Can You Liquidate a Company Yourself if You Cannot Afford an Insolvency Practitioner?

“My company is failing, I do not think it will be able to recover and I would like to liquidate the business and bring it to an end, however I do not have the money to pay in Insolvency Practitioner. Am I able to liquidate the company myself?

In simple terms, Liquidation means selling a company’s assets and using the proceeds from this to repay its debts. This means that closing down is a practice that a business can carry out independently, particularly if a company wants to perform a partial closure or restructuring, when a company will sell some it’s assets in order to repay debts with the intention of continuing the business.

However, there are formal insolvency procedures that are known as voluntary liquidation and compulsory liquidation. These can only be conducted by someone with UK government oversight of their actions, which is only a licensed insolvency practitioner or someone working directly for the government. This is because regardless of if you instruct a liquidator voluntarily or if your creditors force you into a compulsory liquidation, one thing remains the same – your creditors will be in control of who is appointed as the liquidator. For this reason, the law in the UK requires that a licensed insolvency practitioner be appointed as the liquidator in any formal liquidation proceedings.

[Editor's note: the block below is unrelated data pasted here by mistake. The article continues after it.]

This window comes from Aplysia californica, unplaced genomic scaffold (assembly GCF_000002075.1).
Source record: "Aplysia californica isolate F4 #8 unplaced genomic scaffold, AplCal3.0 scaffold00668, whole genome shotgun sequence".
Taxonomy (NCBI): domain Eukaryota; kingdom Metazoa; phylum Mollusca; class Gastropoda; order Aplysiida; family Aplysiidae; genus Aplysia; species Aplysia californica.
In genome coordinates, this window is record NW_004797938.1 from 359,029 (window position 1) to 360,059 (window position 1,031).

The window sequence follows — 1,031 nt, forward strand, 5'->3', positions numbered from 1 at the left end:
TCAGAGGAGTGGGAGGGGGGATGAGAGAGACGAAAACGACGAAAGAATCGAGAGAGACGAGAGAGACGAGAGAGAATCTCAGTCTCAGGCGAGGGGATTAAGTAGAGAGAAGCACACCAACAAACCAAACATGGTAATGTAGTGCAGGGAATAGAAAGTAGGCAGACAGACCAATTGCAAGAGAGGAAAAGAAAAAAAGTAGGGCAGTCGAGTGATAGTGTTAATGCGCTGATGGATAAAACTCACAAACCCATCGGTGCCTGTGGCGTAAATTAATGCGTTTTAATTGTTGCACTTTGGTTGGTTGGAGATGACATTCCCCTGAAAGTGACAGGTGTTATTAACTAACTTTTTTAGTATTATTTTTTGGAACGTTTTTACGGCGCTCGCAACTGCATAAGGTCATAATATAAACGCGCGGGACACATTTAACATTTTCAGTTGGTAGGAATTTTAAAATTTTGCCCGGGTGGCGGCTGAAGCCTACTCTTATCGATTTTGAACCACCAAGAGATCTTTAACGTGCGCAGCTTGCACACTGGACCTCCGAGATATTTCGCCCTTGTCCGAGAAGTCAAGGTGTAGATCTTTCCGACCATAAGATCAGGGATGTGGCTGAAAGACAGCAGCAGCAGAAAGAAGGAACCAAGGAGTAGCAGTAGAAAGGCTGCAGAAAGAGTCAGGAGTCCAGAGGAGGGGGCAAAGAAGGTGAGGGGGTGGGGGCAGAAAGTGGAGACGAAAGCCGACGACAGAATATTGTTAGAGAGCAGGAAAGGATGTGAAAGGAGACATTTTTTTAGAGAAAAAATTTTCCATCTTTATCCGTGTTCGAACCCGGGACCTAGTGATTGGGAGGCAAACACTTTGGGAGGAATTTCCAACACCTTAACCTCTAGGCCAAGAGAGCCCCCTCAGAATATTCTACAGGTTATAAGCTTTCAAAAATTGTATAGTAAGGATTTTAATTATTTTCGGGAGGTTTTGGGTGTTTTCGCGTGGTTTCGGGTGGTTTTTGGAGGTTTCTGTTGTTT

When you are seeking advice, it is important to make sure you are speaking to a qualified licensed insolvency practitioner, not a middleman or a broker that maybe looking to charge unnecessary fees. If you are looking to just close your company and don’t have any assets that need to be liquidated, you can just dissolve the company and have it struck off the Companies House register. This process cannot be commenced until your company has been dormant for 3 months, you need to write to all creditors and tell them and it typically takes around 6-8 months from the point of ceasing to trade.

It is important to be extra careful about your actions and accounting practices once you are aware that the company is insolvent or trading insolvent. If you try to sell assets yourself, outside of a formal liquidation process, and these are sold at a price below market value, you are risking claims being brought against you, whilst if you are continuing to incur debts you risk a claim of wrongful trading. You should also not take out any loans or credit while the company is insolvent as you could be held personally liable for these debts should you be found guilty of wrongful trading or even fraudulent trading if your actions were deliberate.

If you are concerned about doing the process yourself, or worried about the cost of liquidating your company and feel you may be unable to afford it, please contact us on 0161 929 8666 or email phil.ross@lucasjohnson.co.uk for free advice.